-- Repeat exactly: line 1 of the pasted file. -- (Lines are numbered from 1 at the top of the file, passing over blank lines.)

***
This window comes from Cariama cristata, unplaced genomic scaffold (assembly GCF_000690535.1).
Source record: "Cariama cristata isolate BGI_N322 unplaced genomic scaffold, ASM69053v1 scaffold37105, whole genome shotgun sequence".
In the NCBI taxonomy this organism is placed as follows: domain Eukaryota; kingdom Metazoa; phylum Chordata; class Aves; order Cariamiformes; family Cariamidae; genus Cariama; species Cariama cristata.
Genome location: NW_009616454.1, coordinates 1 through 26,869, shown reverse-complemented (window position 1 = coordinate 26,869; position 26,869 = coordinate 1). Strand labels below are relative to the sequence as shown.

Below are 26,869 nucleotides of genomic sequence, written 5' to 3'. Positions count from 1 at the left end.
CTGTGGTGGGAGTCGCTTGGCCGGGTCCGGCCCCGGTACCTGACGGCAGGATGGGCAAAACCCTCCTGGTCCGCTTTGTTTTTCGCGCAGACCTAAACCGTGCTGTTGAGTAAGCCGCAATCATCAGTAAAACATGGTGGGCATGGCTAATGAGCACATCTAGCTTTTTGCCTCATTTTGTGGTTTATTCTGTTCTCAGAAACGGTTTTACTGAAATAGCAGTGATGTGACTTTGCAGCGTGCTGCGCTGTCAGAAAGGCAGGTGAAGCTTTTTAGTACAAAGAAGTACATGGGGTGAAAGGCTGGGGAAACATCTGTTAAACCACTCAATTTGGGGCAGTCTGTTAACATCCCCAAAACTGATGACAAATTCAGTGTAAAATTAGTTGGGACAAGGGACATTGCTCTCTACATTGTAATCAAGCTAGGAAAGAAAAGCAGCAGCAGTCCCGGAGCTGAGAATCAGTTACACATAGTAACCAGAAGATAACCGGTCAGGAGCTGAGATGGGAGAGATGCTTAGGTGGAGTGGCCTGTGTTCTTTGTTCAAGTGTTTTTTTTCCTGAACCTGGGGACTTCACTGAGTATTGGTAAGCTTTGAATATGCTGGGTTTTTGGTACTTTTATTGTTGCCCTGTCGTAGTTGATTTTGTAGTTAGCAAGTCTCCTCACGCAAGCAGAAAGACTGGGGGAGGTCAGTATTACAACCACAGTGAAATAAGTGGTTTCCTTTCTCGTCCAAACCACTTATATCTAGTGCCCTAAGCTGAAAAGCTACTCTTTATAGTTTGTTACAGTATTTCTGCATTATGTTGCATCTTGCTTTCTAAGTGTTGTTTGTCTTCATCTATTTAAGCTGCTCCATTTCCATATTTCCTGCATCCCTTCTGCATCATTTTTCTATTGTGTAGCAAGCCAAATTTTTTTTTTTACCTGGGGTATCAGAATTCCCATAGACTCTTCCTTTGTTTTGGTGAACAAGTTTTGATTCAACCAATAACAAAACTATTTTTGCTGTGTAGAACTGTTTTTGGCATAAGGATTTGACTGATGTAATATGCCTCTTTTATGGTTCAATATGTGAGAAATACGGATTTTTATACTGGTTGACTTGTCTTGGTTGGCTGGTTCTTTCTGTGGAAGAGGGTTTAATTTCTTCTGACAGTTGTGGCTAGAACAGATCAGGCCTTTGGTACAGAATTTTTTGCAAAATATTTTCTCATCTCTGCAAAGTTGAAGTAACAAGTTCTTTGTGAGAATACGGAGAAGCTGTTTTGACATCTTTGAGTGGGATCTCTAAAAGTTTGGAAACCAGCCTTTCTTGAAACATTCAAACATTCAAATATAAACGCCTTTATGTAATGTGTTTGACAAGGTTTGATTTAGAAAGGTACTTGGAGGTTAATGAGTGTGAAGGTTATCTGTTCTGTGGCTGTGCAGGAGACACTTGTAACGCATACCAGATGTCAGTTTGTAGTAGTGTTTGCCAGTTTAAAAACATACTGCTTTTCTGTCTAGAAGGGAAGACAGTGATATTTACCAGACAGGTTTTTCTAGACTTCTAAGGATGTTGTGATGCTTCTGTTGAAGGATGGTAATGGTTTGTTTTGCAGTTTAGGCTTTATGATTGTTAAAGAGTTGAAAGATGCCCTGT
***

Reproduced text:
This window comes from Cariama cristata, unplaced genomic scaffold (assembly GCF_000690535.1).